Story image

How to get paid faster, without ruffling any feathers

15 Sep 2016

A healthy cash flow can be enough to make or break any business, but how do you keep your invoices in line without compromising your hard-earned relationships?

First, understand your customer

Easily accessible information from credit reporting services gives you the power to interpret any payment problems in line with historic trends, so you can bend and shift your approach. If the data shows that your customer has recent bad form when settling payments, for example, you can put tighter terms of repayment in place. Equally, if you know your client is historically good at paying the bills, you don’t have to start pulling your hair out on the first day of delays.

Agree expectations in writing

Don’t wait until payday to have the conversation – send official documents at the start of each project. Official Terms and Conditions may seem OTT, but they’re a simple way to outline how you want to be paid, how many days your customer has to pay, and what action you will take in the event of a late payment.

Don’t make it hard for someone to pay you

Sometimes the delay comes down to you – and the way you prepare your invoices. Make sure your paperwork is accurate and easy to understand, so you can limit any queries on the other end. Break down every cost and include all your bank details and contact numbers, even if you think your customer or supplier already has them.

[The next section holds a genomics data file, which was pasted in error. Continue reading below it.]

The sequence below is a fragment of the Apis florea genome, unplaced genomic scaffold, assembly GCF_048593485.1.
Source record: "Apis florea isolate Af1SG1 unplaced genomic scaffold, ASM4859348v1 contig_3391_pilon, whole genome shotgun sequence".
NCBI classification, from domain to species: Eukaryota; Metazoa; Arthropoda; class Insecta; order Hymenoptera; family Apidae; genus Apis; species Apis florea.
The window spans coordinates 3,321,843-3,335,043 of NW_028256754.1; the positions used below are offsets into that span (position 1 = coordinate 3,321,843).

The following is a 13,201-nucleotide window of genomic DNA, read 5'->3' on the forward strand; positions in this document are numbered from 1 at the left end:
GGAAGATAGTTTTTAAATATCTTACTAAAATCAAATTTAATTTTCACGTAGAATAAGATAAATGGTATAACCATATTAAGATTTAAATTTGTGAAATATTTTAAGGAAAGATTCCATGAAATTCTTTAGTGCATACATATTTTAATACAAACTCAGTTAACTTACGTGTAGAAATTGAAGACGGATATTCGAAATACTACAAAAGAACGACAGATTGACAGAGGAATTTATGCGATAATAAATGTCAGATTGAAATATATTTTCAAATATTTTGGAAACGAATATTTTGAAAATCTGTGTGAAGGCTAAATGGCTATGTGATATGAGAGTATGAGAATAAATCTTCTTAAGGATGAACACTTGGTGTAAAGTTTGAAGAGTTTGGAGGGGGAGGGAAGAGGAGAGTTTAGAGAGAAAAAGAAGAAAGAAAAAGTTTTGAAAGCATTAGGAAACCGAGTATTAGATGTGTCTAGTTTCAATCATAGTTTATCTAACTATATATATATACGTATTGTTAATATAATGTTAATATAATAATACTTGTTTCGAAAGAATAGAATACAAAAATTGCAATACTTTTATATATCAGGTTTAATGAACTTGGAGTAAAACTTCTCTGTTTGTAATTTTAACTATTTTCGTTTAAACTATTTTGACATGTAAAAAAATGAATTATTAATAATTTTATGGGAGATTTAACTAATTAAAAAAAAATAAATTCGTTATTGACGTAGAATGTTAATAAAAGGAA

Money talks

You’ve worked hard to establish a good working relationship with your client contact – and you may not want to undermine it with uncomfortable money talk. If you don’t have your own accounting team to keep things separate, contact theirs. This can protect your day-to-day relations while still bringing money through the door.

Article by Alastair Grigg, Head of Platform Ventures at Xero

Slack doubles down on enterprise key management
EKM adds an extra layer of protection so customers can share conversations, files, and data while still meeting their own risk mitigation requirements.
NVIDIA introduces a new breed of high-performance workstations
“Data science is one of the fastest growing fields of computer science and impacts every industry."
Apple says its new iMacs are "pretty freaking powerful"
The company has chosen the tagline “Pretty. Freaking powerful” as the tagline – and it’s not too hard to see why.
NZ ISPs issue open letter to social media giants to discuss censorship
Content sharing platforms have a duty of care to proactively monitor for harmful content, act expeditiously to remove content which is flagged to them as illegal.
Partnership brings AI maths tutor to NZ schools
“AMY can understand why students make a mistake, and then teach them what they need straight away so they don't get stuck."
Polycom & Plantronics rebrand to Poly, a new UC powerhouse
The name change comes after last year’s Plantronics acquisition of Polycom, a deal that was worth US $2 billion.
Unencrypted Gearbest database leaves over 1.5mil shoppers’ records exposed
Depending on the countries and information requirements, the data could give hackers access to online government portals, banking apps, and health insurance records.
Mozilla launches Firefox Send, an encrypted file transfer service
Mozille Firefox has launched a free encrypted file transfer service that allows people to securely share files from any web browser – not just Firefox.